“We want to change the mentality of the Lebanese society that people aren’t here out of pity or because they’re no good,” says Anita Khoury, social worker for Message de Paix. “They have certain capabilities— they need a system to show it.”
Click here for more.



Day 2: Antilyas, Lebanon

St. Elias Maronite church.(photo by Jennifer Scroggins)
St. Elias was an Old Testament figure who slew the priest of Baal; St. Charbel was a 19th century Lebanese Maronite who became a hermit and is known for his silence and selfless prayer. So what could the two possibly have in common? Just the devotion of an entire nation.

Lebanon has been ripped apart by war for decades and is an often volatile blend of faith traditions and confessions, with a primarily Shiite Muslim southern region and a mainly Christian northern region. Where the two sides meet is in their appreciation for Elias and Charbel. Click here for more.


Day 1: Yaroun, Lebanon

The future is uncertain for Christian Lebanese young people.(photo by Jennifer Scroggins)
The old man clasps his hands as if he’s praying—no, pleading—for help as he speaks. “They need work … opportunity to work,” he says of the younger generation of Yaroun, a small village in southern Lebanon. “Most of our young people go away. Why? Because of the war—and also no opportunity for their future.”

What he is describing is a phenomenon all too common throughout Lebanon, which is seeing its youth leave its small towns—and often, the nation itself—to pursue education and employment in larger Lebanese cities or abroad.

In the south, a predominately Shiite Muslim region, the emigration problem is particularly acute as small Christian communities worry for their survival after some 2,000 years of existence. Click here for more.





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Agnes of Bohemia: Agnes had no children of her own but was certainly life-giving for all who knew her.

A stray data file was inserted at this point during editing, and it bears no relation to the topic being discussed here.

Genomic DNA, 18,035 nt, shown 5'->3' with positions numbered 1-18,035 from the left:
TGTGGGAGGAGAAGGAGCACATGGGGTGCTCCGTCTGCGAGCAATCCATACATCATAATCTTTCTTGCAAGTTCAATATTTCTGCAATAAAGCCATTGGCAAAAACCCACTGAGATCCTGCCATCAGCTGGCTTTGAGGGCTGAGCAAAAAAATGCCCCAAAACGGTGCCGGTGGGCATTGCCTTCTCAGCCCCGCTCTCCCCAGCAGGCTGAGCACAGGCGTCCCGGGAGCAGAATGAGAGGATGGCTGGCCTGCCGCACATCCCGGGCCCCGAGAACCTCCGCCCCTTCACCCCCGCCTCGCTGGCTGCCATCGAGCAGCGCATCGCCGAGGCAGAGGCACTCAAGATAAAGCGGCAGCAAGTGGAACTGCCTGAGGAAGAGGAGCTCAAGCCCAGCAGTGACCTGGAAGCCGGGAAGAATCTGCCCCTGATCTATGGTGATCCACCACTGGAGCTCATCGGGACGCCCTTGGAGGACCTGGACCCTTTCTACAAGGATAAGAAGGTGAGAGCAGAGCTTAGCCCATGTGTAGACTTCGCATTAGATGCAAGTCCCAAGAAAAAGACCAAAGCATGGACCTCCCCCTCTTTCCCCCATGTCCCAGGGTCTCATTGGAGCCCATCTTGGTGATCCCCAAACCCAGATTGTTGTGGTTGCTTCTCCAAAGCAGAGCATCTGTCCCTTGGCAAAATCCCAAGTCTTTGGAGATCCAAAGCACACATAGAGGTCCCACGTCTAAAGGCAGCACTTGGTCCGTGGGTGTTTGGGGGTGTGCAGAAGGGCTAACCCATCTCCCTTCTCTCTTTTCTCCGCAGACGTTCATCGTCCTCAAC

<p>Agnes was the daughter of Queen Constance and King Ottokar I of Bohemia. At the age of three, she was betrothed to the Duke of Silesia, who died three years later. As she grew up, she decided she wanted to enter the religious life. </p><p>After declining marriages to King Henry VII of Germany and Henry III of England, Agnes was faced with a proposal from Frederick II, the Holy Roman Emperor. She appealed to Pope Gregory IX for help. The pope was persuasive; Frederick magnanimously said that he could not be offended if Agnes preferred the King of Heaven to him. </p><p>After Agnes built a hospital for the poor and a residence for the friars, she financed the construction of a Poor Clare monastery in Prague. In 1236, she and seven other noblewomen entered this monastery. St. Clare sent five sisters from San Damiano to join them, and wrote Agnes four letters advising her on the beauty of her vocation and her duties as abbess. </p><p>Agnes became known for prayer, obedience and mortification. Papal pressure forced her to accept her election as abbess; nevertheless, the title she preferred was "senior sister." Her position did not prevent her from cooking for the other sisters and mending the clothes of lepers. The sisters found her kind but very strict regarding the observance of poverty; she declined her royal brother’s offer to set up an endowment for the monastery. </p><p>Devotion to Agnes arose soon after her death on March 6, 1282. She was canonized in 1989.</p> American Catholic Blog We do not need to pile up words upon words in order to be heard in the heart of God. Jesus also has a very comforting message: The Father knows what we need even before we ask for it.